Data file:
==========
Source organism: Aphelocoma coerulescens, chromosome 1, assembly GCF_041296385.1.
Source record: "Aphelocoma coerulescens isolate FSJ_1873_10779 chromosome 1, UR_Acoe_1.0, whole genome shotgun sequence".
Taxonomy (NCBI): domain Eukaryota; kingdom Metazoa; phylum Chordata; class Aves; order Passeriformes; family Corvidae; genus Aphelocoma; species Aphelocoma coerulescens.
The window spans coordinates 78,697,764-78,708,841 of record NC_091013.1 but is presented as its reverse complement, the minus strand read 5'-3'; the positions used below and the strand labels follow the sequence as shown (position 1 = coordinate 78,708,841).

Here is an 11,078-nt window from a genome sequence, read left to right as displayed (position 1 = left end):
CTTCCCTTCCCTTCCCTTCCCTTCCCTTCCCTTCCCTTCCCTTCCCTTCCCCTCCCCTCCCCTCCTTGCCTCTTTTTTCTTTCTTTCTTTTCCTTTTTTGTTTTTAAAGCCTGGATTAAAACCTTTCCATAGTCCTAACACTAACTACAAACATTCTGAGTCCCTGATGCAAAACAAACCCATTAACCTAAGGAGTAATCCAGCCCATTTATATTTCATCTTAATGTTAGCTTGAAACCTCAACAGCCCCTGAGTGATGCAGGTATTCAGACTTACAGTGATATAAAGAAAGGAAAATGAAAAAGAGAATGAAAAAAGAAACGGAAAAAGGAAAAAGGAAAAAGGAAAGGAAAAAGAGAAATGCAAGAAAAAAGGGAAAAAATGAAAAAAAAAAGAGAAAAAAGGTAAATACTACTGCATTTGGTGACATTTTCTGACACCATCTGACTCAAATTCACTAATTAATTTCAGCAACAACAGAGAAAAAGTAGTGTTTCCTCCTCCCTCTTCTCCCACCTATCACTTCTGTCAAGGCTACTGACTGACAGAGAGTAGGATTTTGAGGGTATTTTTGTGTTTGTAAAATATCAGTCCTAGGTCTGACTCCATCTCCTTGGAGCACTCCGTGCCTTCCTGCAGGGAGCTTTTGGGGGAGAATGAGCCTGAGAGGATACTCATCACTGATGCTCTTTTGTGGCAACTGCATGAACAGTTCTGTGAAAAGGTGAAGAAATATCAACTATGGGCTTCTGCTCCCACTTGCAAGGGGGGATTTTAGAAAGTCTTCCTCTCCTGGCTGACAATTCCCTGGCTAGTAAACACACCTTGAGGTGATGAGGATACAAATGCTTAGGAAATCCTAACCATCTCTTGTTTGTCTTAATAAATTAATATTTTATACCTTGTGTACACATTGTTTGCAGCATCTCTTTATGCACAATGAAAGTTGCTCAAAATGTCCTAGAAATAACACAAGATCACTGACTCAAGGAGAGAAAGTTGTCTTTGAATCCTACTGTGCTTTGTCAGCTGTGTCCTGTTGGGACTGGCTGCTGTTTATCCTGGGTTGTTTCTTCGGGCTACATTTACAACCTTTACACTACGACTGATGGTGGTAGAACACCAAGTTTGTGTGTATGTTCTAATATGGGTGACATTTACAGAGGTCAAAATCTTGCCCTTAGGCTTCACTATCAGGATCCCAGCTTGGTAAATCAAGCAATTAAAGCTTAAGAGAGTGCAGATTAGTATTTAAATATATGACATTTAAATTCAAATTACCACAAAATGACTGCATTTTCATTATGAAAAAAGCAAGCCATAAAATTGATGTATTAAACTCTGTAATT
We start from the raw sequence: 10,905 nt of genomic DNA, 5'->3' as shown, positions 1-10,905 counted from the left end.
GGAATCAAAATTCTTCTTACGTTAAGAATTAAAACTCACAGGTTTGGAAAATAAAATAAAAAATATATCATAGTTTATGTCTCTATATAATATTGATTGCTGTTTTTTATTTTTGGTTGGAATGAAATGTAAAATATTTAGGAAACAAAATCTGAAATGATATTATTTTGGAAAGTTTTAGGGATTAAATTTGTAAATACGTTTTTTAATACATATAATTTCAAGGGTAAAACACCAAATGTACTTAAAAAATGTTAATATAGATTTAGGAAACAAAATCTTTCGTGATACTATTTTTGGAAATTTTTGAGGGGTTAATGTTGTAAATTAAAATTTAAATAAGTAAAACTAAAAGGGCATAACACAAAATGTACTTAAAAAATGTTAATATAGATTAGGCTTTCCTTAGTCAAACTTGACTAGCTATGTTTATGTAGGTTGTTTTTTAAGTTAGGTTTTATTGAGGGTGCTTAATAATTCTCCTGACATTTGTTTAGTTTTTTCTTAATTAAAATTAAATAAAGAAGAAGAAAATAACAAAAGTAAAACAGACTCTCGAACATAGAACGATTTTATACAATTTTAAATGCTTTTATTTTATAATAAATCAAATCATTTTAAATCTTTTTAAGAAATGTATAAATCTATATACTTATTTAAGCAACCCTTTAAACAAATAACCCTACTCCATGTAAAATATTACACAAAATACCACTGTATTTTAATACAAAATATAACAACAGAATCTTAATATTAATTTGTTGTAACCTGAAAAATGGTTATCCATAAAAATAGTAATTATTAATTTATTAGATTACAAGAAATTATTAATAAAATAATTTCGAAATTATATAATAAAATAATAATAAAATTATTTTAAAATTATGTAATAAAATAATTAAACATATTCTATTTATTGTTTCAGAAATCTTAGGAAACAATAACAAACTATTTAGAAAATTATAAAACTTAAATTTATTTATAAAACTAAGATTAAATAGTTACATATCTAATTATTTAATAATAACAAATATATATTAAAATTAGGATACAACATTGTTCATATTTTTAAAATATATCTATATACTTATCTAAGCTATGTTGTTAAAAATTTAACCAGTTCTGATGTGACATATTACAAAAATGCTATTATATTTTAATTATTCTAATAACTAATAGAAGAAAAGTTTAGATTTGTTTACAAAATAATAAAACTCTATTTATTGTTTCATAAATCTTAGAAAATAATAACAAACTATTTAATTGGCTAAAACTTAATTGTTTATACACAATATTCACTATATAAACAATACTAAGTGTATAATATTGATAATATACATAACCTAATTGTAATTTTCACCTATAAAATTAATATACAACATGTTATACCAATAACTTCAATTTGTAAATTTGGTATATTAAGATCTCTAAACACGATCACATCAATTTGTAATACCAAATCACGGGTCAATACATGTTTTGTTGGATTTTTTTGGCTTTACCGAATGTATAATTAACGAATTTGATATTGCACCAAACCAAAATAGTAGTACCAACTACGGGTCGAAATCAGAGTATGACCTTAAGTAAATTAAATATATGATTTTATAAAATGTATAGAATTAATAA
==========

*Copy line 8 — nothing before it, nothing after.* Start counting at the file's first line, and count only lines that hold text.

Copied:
GGAATCAAAATTCTTCTTACGTTAAGAATTAAAACTCACAGGTTTGGAAAATAAAATAAAAAATATATCATAGTTTATGTCTCTATATAATATTGATTGCTGTTTTTTATTTTTGGTTGGAATGAAATGTAAAATATTTAGGAAACAAAATCTGAAATGATATTATTTTGGAAAGTTTTAGGGATTAAATTTGTAAATACGTTTTTTAATACATATAATTTCAAGGGTAAAACACCAAATGTACTTAAAAAATGTTAATATAGATTTAGGAAACAAAATCTTTCGTGATACTATTTTTGGAAATTTTTGAGGGGTTAATGTTGTAAATTAAAATTTAAATAAGTAAAACTAAAAGGGCATAACACAAAATGTACTTAAAAAATGTTAATATAGATTAGGCTTTCCTTAGTCAAACTTGACTAGCTATGTTTATGTAGGTTGTTTTTTAAGTTAGGTTTTATTGAGGGTGCTTAATAATTCTCCTGACATTTGTTTAGTTTTTTCTTAATTAAAATTAAATAAAGAAGAAGAAAATAACAAAAGTAAAACAGACTCTCGAACATAGAACGATTTTATACAATTTTAAATGCTTTTATTTTATAATAAATCAAATCATTTTAAATCTTTTTAAGAAATGTATAAATCTATATACTTATTTAAGCAACCCTTTAAACAAATAACCCTACTCCATGTAAAATATTACACAAAATACCACTGTATTTTAATACAAAATATAACAACAGAATCTTAATATTAATTTGTTGTAACCTGAAAAATGGTTATCCATAAAAATAGTAATTATTAATTTATTAGATTACAAGAAATTATTAATAAAATAATTTCGAAATTATATAATAAAATAATAATAAAATTATTTTAAAATTATGTAATAAAATAATTAAACATATTCTATTTATTGTTTCAGAAATCTTAGGAAACAATAACAAACTATTTAGAAAATTATAAAACTTAAATTTATTTATAAAACTAAGATTAAATAGTTACATATCTAATTATTTAATAATAACAAATATATATTAAAATTAGGATACAACATTGTTCATATTTTTAAAATATATCTATATACTTATCTAAGCTATGTTGTTAAAAATTTAACCAGTTCTGATGTGACATATTACAAAAATGCTATTATATTTTAATTATTCTAATAACTAATAGAAGAAAAGTTTAGATTTGTTTACAAAATAATAAAACTCTATTTATTGTTTCATAAATCTTAGAAAATAATAACAAACTATTTAATTGGCTAAAACTTAATTGTTTATACACAATATTCACTATATAAACAATACTAAGTGTATAATATTGATAATATACATAACCTAATTGTAATTTTCACCTATAAAATTAATATACAACATGTTATACCAATAACTTCAATTTGTAAATTTGGTATATTAAGATCTCTAAACACGATCACATCAATTTGTAATACCAAATCACGGGTCAATACATGTTTTGTTGGATTTTTTTGGCTTTACCGAATGTATAATTAACGAATTTGATATTGCACCAAACCAAAATAGTAGTACCAACTACGGGTCGAAATCAGAGTATGACCTTAAGTAAATTAAATATATGATTTTATAAAATGTATAGAATTAATAA